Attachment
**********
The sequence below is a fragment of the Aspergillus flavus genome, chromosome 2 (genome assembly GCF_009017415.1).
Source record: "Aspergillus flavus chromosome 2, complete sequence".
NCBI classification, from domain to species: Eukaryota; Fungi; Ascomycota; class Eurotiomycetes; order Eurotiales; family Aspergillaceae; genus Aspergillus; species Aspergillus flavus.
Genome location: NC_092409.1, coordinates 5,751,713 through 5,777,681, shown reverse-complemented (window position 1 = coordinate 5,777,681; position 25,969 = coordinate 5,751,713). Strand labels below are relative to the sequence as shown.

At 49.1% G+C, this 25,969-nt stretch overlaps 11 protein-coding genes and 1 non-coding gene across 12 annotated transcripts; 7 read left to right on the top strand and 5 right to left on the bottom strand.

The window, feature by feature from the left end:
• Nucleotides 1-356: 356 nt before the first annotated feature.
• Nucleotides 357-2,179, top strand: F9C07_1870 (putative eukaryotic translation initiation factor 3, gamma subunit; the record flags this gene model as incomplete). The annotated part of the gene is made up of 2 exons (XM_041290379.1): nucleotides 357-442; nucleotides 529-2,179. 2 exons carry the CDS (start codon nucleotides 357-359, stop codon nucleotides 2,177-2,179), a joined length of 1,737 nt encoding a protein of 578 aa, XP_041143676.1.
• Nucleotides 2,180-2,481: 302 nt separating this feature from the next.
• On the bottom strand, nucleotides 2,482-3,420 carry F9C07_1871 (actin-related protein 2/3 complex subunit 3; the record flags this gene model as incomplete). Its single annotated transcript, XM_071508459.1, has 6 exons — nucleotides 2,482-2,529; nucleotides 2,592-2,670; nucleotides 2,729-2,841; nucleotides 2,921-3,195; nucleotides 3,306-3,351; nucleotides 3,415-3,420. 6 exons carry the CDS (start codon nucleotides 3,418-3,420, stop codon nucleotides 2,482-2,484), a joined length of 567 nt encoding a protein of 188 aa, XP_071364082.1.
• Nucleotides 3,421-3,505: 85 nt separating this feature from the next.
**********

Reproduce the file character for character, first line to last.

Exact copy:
The sequence below is a fragment of the Aspergillus flavus genome, chromosome 2 (genome assembly GCF_009017415.1).
Source record: "Aspergillus flavus chromosome 2, complete sequence".
NCBI classification, from domain to species: Eukaryota; Fungi; Ascomycota; class Eurotiomycetes; order Eurotiales; family Aspergillaceae; genus Aspergillus; species Aspergillus flavus.
Genome location: NC_092409.1, coordinates 5,751,713 through 5,777,681, shown reverse-complemented (window position 1 = coordinate 5,777,681; position 25,969 = coordinate 5,751,713). Strand labels below are relative to the sequence as shown.

At 49.1% G+C, this 25,969-nt stretch overlaps 11 protein-coding genes and 1 non-coding gene across 12 annotated transcripts; 7 read left to right on the top strand and 5 right to left on the bottom strand.

The window, feature by feature from the left end:
• Nucleotides 1-356: 356 nt before the first annotated feature.
• Nucleotides 357-2,179, top strand: F9C07_1870 (putative eukaryotic translation initiation factor 3, gamma subunit; the record flags this gene model as incomplete). The annotated part of the gene is made up of 2 exons (XM_041290379.1): nucleotides 357-442; nucleotides 529-2,179. 2 exons carry the CDS (start codon nucleotides 357-359, stop codon nucleotides 2,177-2,179), a joined length of 1,737 nt encoding a protein of 578 aa, XP_041143676.1.
• Nucleotides 2,180-2,481: 302 nt separating this feature from the next.
• On the bottom strand, nucleotides 2,482-3,420 carry F9C07_1871 (actin-related protein 2/3 complex subunit 3; the record flags this gene model as incomplete). Its single annotated transcript, XM_071508459.1, has 6 exons — nucleotides 2,482-2,529; nucleotides 2,592-2,670; nucleotides 2,729-2,841; nucleotides 2,921-3,195; nucleotides 3,306-3,351; nucleotides 3,415-3,420. 6 exons carry the CDS (start codon nucleotides 3,418-3,420, stop codon nucleotides 2,482-2,484), a joined length of 567 nt encoding a protein of 188 aa, XP_071364082.1.
• Nucleotides 3,421-3,505: 85 nt separating this feature from the next.